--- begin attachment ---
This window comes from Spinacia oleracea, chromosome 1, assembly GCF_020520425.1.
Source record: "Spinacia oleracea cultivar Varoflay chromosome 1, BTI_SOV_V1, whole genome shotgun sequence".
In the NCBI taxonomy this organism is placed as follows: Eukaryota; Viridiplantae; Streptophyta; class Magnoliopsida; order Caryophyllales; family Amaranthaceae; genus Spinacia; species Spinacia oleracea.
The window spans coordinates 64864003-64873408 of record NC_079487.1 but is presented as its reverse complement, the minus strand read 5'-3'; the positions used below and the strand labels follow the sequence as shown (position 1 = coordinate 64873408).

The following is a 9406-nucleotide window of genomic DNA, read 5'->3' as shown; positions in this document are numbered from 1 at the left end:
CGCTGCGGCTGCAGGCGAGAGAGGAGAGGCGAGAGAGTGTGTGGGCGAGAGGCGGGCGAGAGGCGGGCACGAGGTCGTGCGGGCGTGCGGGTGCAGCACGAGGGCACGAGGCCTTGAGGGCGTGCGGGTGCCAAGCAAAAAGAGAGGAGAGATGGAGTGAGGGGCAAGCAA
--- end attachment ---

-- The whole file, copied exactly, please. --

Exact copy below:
This window comes from Spinacia oleracea, chromosome 1, assembly GCF_020520425.1.
Source record: "Spinacia oleracea cultivar Varoflay chromosome 1, BTI_SOV_V1, whole genome shotgun sequence".
In the NCBI taxonomy this organism is placed as follows: Eukaryota; Viridiplantae; Streptophyta; class Magnoliopsida; order Caryophyllales; family Amaranthaceae; genus Spinacia; species Spinacia oleracea.
The window spans coordinates 64864003-64873408 of record NC_079487.1 but is presented as its reverse complement, the minus strand read 5'-3'; the positions used below and the strand labels follow the sequence as shown (position 1 = coordinate 64873408).

The following is a 9406-nucleotide window of genomic DNA, read 5'->3' as shown; positions in this document are numbered from 1 at the left end:
CGCTGCGGCTGCAGGCGAGAGAGGAGAGGCGAGAGAGTGTGTGGGCGAGAGGCGGGCGAGAGGCGGGCACGAGGTCGTGCGGGCGTGCGGGTGCAGCACGAGGGCACGAGGCCTTGAGGGCGTGCGGGTGCCAAGCAAAAAGAGAGGAGAGATGGAGTGAGGGGCAAGCAA